Emerging liability risks aren’t likely to look like asbestos or silica in coming years, according to an expert who has been following the development of workplace torts for decades.
Executive SummaryCompared to existing insurer approaches, medical science gives a very different perspective on where the next group of liability risks might come from, according to Robert Reville, CEO of Praedicat, whose company's software, known as CoMeta, looks for clues about casualty catastrophes in the text of millions of scientific research articles.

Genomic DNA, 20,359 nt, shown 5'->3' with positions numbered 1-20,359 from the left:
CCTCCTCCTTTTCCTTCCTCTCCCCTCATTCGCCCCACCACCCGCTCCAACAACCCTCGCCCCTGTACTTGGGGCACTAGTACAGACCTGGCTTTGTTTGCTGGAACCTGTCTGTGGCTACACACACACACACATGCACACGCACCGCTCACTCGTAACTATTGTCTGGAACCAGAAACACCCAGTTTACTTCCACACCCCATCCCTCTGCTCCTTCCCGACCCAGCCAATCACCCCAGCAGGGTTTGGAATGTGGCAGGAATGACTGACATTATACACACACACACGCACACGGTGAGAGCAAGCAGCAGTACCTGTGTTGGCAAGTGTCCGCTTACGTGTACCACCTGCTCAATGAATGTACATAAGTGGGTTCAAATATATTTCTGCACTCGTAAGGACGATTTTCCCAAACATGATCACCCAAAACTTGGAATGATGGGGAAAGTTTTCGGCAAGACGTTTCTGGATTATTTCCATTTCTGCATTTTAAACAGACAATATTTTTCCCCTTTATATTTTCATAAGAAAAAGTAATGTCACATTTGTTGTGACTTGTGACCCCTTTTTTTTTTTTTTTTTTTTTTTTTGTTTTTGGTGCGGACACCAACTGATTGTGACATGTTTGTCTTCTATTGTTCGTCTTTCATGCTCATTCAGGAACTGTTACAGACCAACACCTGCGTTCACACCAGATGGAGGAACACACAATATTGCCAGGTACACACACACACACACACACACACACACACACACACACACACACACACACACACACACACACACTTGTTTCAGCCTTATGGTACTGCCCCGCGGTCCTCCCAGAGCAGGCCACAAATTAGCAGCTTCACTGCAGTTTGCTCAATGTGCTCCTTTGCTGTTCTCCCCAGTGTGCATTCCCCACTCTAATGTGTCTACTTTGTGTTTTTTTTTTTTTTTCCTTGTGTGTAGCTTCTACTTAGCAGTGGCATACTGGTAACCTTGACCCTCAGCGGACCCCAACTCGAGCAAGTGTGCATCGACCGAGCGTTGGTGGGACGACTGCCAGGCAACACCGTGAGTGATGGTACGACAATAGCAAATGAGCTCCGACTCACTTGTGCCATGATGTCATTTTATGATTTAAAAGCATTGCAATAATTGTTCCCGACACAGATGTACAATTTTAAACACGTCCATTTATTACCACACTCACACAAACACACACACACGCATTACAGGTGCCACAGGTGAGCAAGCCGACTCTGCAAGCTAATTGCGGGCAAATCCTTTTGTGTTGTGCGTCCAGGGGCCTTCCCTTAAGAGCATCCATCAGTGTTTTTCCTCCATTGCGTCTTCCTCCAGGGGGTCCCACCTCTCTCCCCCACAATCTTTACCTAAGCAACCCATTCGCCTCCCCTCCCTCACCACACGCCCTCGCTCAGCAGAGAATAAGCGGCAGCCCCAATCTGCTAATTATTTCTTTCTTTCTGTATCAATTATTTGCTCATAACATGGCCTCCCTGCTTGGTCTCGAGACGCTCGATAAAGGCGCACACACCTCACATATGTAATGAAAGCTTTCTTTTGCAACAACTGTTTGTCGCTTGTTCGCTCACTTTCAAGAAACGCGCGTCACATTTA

Instead, the next wave of mass litigation and liability insurance claims will more likely be tied to endocrine-disrupting substances, says Robert Reville, chief executive officer of Praedicat, who explains that the potential harm resulting from exposure to such substances during infancy or childhood is increasingly referenced in peer-reviewed medical journals.
“Science today is much more concerned about childhood and in-utero exposures,” he says. “This is new from the perspective that this is not the kind of litigation that insurers ever saw back in the ’70s and ’80s.